Taking Time-Preference to New Levels

By now, most of y’all have read about the woman who fired at Burger King employees because they were taking too long to provide her food.

I can sympathize with her; it’s frustrating when employees seem to place little value on your time. Just yesterday, I was at a UPS store, and the two employees were chatting away – ignoring me, even though I was the only customer. I wasn’t carrying at the time, so shooting at them was out of the question. Hell, I didn’t even have my pepper spray with me. With few other options, I waited for a couple of minutes and then said, “Excuse me!” That did the trick, and no shots were fired.

Nobody deserves to be shot at for being too slow at their job, especially when they’re making $9/hr. What kind of person shoots at Burger King workers?

Answer: Somebody with an especially high time-preference. In tropical climates, food is relatively abundant, and once it’s acquired, it will spoil quickly. It makes more sense to eat it immediately than to save it for later. In contrast, this type of behavior would be fatal in colder climates, where one must store food for the winter.

It’s been pointed out that American blacks invest less for the future, even accounting for income:

Several studies have tried to explain the wealth divide. Smith (1995a) reported that it is due in part to lower minority incomes, poorer health, and smaller inheritances. Even after controlling for income and demographic factors, Blau and Graham (1990) found that almost three-quarters of the black-white wealth gap could not be explained; they speculated that differences in intergenerational transfers and, to a smaller extent, barriers to the accumulation of home and business equity might be responsible.4 Altonji, Doraszelski, and Segal (2001), who also determined that income and demographics play a small role, have suggested that differences in saving behavior and rates of return on assets may be more important than intergenerational transfers in explaining the wealth gap…

The present analysis finds that at every income quartile and education level, minority households are less likely than white households to own a wide variety of assets–particularly riskier, higher-yielding assets. This finding suggests that minority and white households approach saving differently.

It’s a complex issue, and it’s important to bear in mind that a high time-preference among blacks today (leading them to invest less of their income) also applied to their ancestors – leading to differences in generational wealth. Therefore, pointing to generational wealth differences does not automatically mean that a high time-preference has nothing to do with it.

High crime-rates among black Americans can also be explained by a high time-preference. After all, if the individual is more concerned with venting his anger in the present, than possible repercussions in the future, he’s more likely to act out.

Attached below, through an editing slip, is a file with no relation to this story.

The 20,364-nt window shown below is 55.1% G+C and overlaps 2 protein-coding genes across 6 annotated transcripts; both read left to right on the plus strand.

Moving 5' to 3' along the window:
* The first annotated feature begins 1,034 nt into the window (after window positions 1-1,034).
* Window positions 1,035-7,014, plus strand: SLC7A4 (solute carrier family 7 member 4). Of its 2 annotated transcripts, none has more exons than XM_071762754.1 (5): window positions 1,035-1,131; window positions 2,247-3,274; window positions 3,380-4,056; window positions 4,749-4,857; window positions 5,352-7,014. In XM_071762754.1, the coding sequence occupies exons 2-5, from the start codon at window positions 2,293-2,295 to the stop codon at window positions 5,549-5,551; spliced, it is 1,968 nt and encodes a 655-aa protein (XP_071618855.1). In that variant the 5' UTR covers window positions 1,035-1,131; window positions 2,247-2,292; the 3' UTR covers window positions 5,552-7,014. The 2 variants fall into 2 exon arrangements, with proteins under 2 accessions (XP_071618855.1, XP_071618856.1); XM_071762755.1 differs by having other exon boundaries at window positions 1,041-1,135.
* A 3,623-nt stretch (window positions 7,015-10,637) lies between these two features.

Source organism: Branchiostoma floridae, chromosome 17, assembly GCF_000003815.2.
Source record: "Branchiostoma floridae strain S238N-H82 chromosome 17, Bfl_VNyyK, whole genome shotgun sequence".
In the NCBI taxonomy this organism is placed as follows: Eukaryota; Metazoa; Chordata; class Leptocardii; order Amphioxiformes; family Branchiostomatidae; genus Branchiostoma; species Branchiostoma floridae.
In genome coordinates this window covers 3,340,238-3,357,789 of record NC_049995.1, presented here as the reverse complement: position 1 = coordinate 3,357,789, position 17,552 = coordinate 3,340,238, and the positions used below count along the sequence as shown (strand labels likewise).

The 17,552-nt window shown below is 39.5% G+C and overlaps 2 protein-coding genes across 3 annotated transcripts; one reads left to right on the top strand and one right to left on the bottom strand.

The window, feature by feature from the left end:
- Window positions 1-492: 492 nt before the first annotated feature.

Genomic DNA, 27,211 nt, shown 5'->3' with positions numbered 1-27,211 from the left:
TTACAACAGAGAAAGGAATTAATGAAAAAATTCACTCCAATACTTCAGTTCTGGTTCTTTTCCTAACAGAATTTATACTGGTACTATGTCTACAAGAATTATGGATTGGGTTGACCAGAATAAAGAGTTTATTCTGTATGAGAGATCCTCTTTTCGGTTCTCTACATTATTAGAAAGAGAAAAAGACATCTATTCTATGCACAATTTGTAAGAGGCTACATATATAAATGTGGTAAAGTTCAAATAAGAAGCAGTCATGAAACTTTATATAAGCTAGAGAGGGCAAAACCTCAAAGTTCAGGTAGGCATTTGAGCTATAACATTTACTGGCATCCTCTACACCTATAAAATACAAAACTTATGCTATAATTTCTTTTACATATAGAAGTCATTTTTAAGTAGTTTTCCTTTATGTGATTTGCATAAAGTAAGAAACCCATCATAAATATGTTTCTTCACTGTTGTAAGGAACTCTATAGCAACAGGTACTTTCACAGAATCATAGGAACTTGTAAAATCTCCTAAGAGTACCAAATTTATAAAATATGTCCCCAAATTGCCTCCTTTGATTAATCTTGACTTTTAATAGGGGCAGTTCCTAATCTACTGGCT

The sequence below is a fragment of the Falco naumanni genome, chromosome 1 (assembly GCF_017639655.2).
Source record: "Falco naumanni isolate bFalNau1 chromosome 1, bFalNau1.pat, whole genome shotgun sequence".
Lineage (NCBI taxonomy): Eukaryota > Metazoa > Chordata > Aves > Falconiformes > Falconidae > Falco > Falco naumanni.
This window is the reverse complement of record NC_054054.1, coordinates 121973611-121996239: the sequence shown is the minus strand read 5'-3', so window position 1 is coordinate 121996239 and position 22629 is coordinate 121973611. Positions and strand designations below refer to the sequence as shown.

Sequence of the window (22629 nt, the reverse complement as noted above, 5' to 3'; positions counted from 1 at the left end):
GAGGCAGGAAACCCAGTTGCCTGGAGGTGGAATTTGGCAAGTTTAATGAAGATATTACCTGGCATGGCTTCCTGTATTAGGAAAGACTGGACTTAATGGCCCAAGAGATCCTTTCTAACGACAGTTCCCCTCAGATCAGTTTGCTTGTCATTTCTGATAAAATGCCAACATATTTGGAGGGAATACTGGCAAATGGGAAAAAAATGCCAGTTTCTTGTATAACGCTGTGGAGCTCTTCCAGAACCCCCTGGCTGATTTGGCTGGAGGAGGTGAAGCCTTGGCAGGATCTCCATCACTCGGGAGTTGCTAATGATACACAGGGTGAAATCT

Most black people don’t shoot at fast food workers for taking too long to prepare their order, but it seems likely that the woman in question represents an extreme case of high time-preference, and we find many more of these among blacks than among other demographics.

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2 Responses to Taking Time-Preference to New Levels

  1. 370H55V says:

    I once had a black boss who made a very respectable salary. We were talking once about 401k’s and he said that he had all his in the plan’s fixed income fund. I noted that wasn’t a good idea, and that he might be better off diversifying a bit. He didn’t appreciate that, so better judgment left me to drop the subject. However, I have read stories about and by black financial planners who pretty much tear their hair out in frustration regarding black unwillingness to take any kind of risk at all.

    Unfortunately, this sort of thinking is not limited to blacks. My own Jewish mother had everything in CDs (but at least this was in ancient history when they paid decent interest). I told her she should diversify as well, and that even if she put 10% into a solid no-load mutual fund she’d be getting a better return, but she grew up in the Great Depression, and she was “afraid”. So she died with only a couple grand to her name and never got a chance to fulfill some of her bucket list aspirations because of that. She never even understood the concept of interest rate risk. I told her that even if she was going to do CDs only, she should at least ladder them so she would get the benefit of higher rates on longer term CDs, but she never did that, preferring instead to put everything into one, even though she would never need all that liquidity at once.

    Women and blacks. Let’s not let them run the country into the ground.

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